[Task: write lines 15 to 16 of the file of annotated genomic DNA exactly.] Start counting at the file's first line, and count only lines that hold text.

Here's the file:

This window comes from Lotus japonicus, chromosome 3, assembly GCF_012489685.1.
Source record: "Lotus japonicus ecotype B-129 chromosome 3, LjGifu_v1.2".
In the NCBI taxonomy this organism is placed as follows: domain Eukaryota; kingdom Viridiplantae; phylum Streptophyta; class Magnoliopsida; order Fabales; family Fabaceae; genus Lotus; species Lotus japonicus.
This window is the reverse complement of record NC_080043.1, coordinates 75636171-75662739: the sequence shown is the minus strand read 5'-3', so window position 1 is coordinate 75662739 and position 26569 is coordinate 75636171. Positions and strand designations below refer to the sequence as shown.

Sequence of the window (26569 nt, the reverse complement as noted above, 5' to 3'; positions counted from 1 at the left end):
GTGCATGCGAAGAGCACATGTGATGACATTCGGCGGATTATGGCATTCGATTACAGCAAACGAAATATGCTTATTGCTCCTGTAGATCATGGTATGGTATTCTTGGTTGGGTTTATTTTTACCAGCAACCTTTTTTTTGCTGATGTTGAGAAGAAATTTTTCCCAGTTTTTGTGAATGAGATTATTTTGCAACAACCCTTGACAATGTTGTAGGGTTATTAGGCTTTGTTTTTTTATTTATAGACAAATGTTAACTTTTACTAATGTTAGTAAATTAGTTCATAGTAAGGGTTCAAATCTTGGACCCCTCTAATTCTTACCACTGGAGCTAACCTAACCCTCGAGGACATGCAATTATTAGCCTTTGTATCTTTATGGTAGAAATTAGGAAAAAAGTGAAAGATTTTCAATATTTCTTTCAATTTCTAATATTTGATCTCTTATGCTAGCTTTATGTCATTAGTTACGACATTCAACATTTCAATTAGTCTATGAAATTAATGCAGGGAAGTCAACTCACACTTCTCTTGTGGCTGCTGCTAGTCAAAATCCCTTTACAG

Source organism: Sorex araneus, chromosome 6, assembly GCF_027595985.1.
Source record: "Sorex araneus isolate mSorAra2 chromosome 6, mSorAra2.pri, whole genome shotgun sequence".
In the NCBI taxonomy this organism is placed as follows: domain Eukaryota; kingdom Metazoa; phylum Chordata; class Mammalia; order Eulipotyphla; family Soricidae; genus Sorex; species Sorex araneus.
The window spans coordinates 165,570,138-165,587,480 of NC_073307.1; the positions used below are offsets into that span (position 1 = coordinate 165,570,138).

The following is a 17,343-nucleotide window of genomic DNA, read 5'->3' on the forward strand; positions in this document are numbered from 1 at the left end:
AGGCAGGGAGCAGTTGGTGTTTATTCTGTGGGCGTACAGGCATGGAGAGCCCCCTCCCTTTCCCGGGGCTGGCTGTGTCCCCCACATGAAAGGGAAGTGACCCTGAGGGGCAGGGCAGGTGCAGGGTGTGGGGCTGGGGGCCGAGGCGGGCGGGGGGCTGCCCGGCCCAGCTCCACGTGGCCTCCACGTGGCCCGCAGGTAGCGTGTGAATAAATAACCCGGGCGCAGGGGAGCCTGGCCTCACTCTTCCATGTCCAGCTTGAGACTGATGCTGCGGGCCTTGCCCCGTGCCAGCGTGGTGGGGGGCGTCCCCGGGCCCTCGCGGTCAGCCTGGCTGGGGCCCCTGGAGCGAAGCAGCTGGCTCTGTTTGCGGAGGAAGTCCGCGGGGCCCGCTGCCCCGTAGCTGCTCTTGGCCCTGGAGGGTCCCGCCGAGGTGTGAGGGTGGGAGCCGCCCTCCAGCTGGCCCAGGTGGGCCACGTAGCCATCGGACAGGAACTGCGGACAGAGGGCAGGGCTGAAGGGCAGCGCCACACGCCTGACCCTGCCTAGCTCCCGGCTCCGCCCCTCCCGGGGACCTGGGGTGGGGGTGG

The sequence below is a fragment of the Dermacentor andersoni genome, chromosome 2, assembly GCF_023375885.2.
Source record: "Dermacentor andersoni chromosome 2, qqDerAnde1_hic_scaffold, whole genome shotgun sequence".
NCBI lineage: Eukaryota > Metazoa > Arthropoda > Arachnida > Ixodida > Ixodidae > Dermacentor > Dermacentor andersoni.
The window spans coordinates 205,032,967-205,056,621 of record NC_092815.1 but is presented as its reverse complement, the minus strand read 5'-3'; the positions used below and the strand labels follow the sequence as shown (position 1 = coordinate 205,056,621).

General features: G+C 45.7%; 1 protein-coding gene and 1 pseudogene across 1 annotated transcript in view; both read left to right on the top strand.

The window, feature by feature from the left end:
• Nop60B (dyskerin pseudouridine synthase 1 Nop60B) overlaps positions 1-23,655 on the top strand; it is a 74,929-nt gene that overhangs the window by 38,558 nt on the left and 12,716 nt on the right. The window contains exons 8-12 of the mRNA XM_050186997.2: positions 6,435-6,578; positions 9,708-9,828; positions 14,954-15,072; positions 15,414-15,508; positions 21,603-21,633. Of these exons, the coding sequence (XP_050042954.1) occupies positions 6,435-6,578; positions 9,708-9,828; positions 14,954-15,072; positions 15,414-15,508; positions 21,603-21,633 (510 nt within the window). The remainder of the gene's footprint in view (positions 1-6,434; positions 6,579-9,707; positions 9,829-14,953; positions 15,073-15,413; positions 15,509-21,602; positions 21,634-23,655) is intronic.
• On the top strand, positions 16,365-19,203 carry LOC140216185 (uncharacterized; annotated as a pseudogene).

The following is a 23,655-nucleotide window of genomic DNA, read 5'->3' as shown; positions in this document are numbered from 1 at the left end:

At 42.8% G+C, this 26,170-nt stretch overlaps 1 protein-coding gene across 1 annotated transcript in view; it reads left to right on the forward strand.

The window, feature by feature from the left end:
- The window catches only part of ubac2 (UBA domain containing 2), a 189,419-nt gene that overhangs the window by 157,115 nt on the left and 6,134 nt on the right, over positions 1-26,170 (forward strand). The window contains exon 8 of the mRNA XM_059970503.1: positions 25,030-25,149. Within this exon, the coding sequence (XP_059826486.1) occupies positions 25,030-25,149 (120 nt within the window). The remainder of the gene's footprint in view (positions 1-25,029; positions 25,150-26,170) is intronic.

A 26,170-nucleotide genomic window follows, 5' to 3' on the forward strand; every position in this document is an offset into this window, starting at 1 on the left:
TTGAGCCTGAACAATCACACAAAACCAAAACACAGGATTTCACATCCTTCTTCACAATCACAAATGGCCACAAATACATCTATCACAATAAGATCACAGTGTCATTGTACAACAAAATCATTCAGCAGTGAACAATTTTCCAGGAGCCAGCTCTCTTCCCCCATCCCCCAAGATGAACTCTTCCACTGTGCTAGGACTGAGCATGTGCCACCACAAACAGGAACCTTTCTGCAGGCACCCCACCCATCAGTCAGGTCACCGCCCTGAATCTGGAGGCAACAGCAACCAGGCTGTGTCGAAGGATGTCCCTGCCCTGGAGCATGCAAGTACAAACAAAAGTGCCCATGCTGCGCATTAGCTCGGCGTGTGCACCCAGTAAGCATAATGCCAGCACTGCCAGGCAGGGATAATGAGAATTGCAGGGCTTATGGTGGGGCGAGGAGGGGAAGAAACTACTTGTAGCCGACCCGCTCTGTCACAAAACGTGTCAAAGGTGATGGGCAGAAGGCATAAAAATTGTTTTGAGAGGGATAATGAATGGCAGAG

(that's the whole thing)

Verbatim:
NCBI lineage: Eukaryota > Metazoa > Arthropoda > Arachnida > Ixodida > Ixodidae > Dermacentor > Dermacentor andersoni.
The window spans coordinates 205,032,967-205,056,621 of record NC_092815.1 but is presented as its reverse complement, the minus strand read 5'-3'; the positions used below and the strand labels follow the sequence as shown (position 1 = coordinate 205,056,621).